Very enjoyable, really funny.

The Decline & Fall of the Roman Empire, Edward Gibbon (abridgment by D. M. Low)

I have an old copy of this from my late grandmother’s house and finally started reading it.

While this is an abridgement, it is still quite a weighty tome. Pretty much what it says on the tin – very through history of how the Roman Empire declined.

It was interesting reading such an old book and seeing how many segments seem like they were written yesterday, but then being startled into realizing that it was written two hundred and fifty years ago and some of the social mores don’t quite line up.

The Road to Serfdom, F. A. Hayek

Didn’t finish this; I found it incredibly annoying to read & mostly be repeated assertions that socialism is the worst.

The Cultural Nature of Human Development, Barbara Rogoff

Another book from Amanda.

This is one of the books she read as part of her program (master’s degree in child psychology and teaching) and she thought I would enjoy it. Indeed, I found it fascinating.

It discusses the differences between cultures as it pertains particularly to children and child rearing. Really engaging and provides valuable perspective on some of the things that are taken for granted.

Theories of Childhood, Carol Mooney

A follow-up from Amanda.

This is a brief survey of some of the dominant theories of child development.

As someone that teaches (albeit adults) and wants to have children soon, it was a very useful little summary.

Dialectic of Enlightenment, Max Horkheimer & Theodor Adorno

Trying to mix things up and read some more challenging works.

I was curious about Frankfurt School philosophy and post-Marxism in general and this book, while a bit difficult to read, was very interesting and I did get some very interesting ideas from it.

This year, I look forward to trying to get deeper into this school of thought.

The Terror, David Andress

One of two books that I got recommended to me via Twitter as good French Revolution histories that are kind of counter-points to Citizens (which I read last year).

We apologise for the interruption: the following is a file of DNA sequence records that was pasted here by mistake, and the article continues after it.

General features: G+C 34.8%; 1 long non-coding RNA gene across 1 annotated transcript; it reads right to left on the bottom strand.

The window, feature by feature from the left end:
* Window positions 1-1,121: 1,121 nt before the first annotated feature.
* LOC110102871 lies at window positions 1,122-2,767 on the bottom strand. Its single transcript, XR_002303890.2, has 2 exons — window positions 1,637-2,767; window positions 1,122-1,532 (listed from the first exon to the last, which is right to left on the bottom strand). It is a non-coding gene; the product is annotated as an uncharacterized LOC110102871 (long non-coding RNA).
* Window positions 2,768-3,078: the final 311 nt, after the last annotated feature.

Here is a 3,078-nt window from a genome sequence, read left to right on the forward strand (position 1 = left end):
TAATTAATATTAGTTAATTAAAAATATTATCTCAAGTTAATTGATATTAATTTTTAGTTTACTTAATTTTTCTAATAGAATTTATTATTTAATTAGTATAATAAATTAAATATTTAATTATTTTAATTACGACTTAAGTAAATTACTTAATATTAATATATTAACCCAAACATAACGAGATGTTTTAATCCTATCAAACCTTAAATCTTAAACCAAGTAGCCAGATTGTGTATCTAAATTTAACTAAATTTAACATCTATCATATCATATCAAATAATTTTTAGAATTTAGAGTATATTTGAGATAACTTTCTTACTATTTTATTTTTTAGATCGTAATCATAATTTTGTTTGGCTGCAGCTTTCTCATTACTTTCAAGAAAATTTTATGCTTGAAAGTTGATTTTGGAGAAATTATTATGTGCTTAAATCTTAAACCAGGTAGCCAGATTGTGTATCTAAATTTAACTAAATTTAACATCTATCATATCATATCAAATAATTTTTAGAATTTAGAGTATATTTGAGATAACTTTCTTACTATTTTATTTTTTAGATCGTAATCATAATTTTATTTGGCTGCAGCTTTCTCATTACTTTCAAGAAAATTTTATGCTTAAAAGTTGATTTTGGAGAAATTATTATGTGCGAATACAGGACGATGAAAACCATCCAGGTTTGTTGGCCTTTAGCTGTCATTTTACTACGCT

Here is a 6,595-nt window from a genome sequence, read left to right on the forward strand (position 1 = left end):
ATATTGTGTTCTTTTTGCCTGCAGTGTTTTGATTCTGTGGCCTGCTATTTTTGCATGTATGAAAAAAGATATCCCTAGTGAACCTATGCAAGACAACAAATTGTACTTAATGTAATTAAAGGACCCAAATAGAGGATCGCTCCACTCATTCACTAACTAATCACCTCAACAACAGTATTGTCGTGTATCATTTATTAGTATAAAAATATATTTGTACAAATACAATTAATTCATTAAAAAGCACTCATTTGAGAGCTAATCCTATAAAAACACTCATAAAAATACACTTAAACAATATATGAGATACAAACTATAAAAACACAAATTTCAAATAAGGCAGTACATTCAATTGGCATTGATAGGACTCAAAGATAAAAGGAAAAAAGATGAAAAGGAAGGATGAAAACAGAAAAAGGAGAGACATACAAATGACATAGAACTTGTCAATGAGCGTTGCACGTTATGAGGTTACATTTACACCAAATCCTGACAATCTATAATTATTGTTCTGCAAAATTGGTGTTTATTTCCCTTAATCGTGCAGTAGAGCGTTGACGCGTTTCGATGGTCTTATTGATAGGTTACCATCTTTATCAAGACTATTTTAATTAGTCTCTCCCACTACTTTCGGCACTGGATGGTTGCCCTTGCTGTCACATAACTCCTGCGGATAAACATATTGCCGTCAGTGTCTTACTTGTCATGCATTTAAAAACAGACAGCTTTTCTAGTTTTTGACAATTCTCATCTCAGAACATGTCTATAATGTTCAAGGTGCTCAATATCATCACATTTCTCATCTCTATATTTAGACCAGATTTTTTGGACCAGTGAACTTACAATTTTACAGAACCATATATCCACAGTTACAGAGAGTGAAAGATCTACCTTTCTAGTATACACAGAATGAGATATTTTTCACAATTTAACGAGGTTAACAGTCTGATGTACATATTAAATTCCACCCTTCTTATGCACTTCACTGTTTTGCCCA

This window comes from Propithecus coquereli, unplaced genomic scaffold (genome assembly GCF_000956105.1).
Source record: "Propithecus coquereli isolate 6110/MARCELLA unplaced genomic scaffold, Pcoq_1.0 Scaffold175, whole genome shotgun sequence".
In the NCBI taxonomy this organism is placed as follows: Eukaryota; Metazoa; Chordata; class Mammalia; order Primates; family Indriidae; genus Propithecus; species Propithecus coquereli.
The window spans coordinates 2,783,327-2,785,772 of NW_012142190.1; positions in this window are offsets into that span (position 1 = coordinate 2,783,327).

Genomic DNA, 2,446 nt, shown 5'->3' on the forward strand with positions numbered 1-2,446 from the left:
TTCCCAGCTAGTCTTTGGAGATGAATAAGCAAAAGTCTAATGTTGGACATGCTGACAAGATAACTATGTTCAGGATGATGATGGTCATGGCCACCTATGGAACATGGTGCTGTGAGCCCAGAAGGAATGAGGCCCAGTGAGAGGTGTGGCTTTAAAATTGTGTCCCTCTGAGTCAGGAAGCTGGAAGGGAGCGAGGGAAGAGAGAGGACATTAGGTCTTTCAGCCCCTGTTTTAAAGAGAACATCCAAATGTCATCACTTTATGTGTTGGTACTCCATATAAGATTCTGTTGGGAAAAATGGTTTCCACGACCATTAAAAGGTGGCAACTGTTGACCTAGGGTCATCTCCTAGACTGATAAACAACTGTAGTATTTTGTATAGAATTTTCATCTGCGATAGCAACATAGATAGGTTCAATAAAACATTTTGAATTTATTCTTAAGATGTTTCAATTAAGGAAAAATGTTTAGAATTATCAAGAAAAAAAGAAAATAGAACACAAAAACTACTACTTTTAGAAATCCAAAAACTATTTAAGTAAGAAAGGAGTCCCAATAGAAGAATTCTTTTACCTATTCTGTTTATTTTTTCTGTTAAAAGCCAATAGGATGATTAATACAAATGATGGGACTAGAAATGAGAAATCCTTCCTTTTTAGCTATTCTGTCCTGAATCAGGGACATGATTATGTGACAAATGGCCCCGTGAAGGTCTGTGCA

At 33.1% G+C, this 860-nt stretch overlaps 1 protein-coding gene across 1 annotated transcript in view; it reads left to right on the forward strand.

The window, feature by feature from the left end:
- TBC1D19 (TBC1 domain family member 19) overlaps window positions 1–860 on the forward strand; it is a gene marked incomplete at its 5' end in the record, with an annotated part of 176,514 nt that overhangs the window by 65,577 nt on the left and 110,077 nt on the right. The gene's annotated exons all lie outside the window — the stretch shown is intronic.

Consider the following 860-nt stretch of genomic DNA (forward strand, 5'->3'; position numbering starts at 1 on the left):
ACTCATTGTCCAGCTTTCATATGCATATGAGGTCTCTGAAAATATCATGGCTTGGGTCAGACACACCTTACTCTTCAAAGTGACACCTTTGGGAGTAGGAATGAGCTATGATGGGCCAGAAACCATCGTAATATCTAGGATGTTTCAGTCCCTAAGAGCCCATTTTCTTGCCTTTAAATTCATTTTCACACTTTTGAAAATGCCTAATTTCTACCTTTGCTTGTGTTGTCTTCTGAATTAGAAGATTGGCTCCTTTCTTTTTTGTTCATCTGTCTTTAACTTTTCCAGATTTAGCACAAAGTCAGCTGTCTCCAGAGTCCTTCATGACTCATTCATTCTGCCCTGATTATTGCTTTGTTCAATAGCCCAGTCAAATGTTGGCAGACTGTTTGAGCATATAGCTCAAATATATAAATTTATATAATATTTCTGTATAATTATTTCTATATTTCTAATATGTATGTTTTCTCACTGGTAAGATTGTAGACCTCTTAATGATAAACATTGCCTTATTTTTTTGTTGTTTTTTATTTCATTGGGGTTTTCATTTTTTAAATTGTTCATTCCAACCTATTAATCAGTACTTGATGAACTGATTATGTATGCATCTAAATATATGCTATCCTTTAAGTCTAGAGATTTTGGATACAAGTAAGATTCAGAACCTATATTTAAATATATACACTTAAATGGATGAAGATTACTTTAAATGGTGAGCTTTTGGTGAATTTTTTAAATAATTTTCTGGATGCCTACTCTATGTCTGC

This one focuses on, obviously, the Terror period of the revolution, but gives a bit more of a nuanced perspective.

A People’s History of the French Revolution, Eric Hazan

The second of the recommended French Revolution books.

I liked this one a lot. It seemed like a much more modern interpretation of events with lots of very useful addenda and asides.

I think that you’d need to already have a pretty good grasp of the events (which is why it was the last of four books on the topic I read), but if you do, I recommend it highly.

On Tyranny, Timothy Snyder

A very short, quick read.

It takes the form a bunch of things you can do to combat tyranny.

It is, unfortunately, something that most people should probably read soon.

Southern Reach Trilogy (Annihilation, Authority, Acceptance), Jeff VanderMeer

Very fun, different fiction series.

It’s sort of ecological cosmic horror?

Highly recommended, in any case.

On Revolution, Hannah Arendt

Hannah Ardent taking a somewhat more upbeat tone.

The book mainly discusses how most revolutions have taken their cues from the French Revolution and ignore the more successful American Revolution.

She makes some interesting points about the driving principles behind the different revolutions, but it’s a little hard to consider the American experiment “successful” right now.

Coders at Work, Peter Seibel (re-read)

A bunch of interviews with famous programmers, asking them how they work and how they think about writing software.

I had read this book previously, but I got a lot more out of it this time through.

The Communist Manifesto, Karl Marx

Obviously a very short read, but something that I figured I should read, as I get more interested in politics, particularly leftist politics.

An Introduction to Poetry, X. J. Kennedy

A textbook that I found at my grandparents’ house (which is approximately 30% books by volume).

I’ve always loved language, but was never able to get into poetry, although I kind of wished I could. I’m enjoying going through this book quite a bit – hopefully it will prove instructive.